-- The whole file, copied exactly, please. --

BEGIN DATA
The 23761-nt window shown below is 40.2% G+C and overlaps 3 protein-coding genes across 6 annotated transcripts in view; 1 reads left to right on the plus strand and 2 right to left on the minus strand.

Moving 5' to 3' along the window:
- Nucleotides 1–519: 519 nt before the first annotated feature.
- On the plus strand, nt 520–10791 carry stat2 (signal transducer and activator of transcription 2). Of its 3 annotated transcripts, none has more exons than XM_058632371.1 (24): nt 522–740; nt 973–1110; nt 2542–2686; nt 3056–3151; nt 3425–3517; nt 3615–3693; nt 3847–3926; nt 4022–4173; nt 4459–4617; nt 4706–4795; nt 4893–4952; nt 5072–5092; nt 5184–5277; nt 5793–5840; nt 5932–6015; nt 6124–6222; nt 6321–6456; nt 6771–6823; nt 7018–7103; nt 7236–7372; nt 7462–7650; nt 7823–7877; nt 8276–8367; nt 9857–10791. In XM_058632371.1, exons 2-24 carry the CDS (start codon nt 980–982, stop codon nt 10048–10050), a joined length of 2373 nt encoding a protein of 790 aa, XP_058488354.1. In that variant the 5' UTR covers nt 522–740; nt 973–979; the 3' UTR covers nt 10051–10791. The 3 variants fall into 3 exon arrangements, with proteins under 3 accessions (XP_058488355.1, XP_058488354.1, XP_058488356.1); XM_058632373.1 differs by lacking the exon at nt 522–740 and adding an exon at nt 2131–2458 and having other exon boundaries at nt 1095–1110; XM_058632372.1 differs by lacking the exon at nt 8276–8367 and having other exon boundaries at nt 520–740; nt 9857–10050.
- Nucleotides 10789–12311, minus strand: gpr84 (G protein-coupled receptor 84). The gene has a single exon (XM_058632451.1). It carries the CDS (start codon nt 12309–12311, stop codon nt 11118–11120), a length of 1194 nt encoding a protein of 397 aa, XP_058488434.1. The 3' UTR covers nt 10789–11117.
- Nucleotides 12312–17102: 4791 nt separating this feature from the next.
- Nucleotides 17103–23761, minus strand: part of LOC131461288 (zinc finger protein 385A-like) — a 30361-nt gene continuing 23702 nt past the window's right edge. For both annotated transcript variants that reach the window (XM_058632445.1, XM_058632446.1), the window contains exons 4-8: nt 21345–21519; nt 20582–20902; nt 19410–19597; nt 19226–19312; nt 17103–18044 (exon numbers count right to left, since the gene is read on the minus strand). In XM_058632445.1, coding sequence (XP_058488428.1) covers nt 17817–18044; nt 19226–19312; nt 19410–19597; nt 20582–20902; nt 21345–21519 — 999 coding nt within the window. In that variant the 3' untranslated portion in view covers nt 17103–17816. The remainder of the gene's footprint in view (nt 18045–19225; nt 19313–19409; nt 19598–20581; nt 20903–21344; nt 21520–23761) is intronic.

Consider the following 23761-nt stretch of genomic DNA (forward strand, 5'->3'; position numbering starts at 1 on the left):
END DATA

The 23761-nt window shown below is 40.2% G+C and overlaps 3 protein-coding genes across 6 annotated transcripts in view; 1 reads left to right on the plus strand and 2 right to left on the minus strand.

Moving 5' to 3' along the window:
- Nucleotides 1–519: 519 nt before the first annotated feature.
- On the plus strand, nt 520–10791 carry stat2 (signal transducer and activator of transcription 2). Of its 3 annotated transcripts, none has more exons than XM_058632371.1 (24): nt 522–740; nt 973–1110; nt 2542–2686; nt 3056–3151; nt 3425–3517; nt 3615–3693; nt 3847–3926; nt 4022–4173; nt 4459–4617; nt 4706–4795; nt 4893–4952; nt 5072–5092; nt 5184–5277; nt 5793–5840; nt 5932–6015; nt 6124–6222; nt 6321–6456; nt 6771–6823; nt 7018–7103; nt 7236–7372; nt 7462–7650; nt 7823–7877; nt 8276–8367; nt 9857–10791. In XM_058632371.1, exons 2-24 carry the CDS (start codon nt 980–982, stop codon nt 10048–10050), a joined length of 2373 nt encoding a protein of 790 aa, XP_058488354.1. In that variant the 5' UTR covers nt 522–740; nt 973–979; the 3' UTR covers nt 10051–10791. The 3 variants fall into 3 exon arrangements, with proteins under 3 accessions (XP_058488355.1, XP_058488354.1, XP_058488356.1); XM_058632373.1 differs by lacking the exon at nt 522–740 and adding an exon at nt 2131–2458 and having other exon boundaries at nt 1095–1110; XM_058632372.1 differs by lacking the exon at nt 8276–8367 and having other exon boundaries at nt 520–740; nt 9857–10050.
- Nucleotides 10789–12311, minus strand: gpr84 (G protein-coupled receptor 84). The gene has a single exon (XM_058632451.1). It carries the CDS (start codon nt 12309–12311, stop codon nt 11118–11120), a length of 1194 nt encoding a protein of 397 aa, XP_058488434.1. The 3' UTR covers nt 10789–11117.
- Nucleotides 12312–17102: 4791 nt separating this feature from the next.
- Nucleotides 17103–23761, minus strand: part of LOC131461288 (zinc finger protein 385A-like) — a 30361-nt gene continuing 23702 nt past the window's right edge. For both annotated transcript variants that reach the window (XM_058632445.1, XM_058632446.1), the window contains exons 4-8: nt 21345–21519; nt 20582–20902; nt 19410–19597; nt 19226–19312; nt 17103–18044 (exon numbers count right to left, since the gene is read on the minus strand). In XM_058632445.1, coding sequence (XP_058488428.1) covers nt 17817–18044; nt 19226–19312; nt 19410–19597; nt 20582–20902; nt 21345–21519 — 999 coding nt within the window. In that variant the 3' untranslated portion in view covers nt 17103–17816. The remainder of the gene's footprint in view (nt 18045–19225; nt 19313–19409; nt 19598–20581; nt 20903–21344; nt 21520–23761) is intronic.

Consider the following 23761-nt stretch of genomic DNA (forward strand, 5'->3'; position numbering starts at 1 on the left):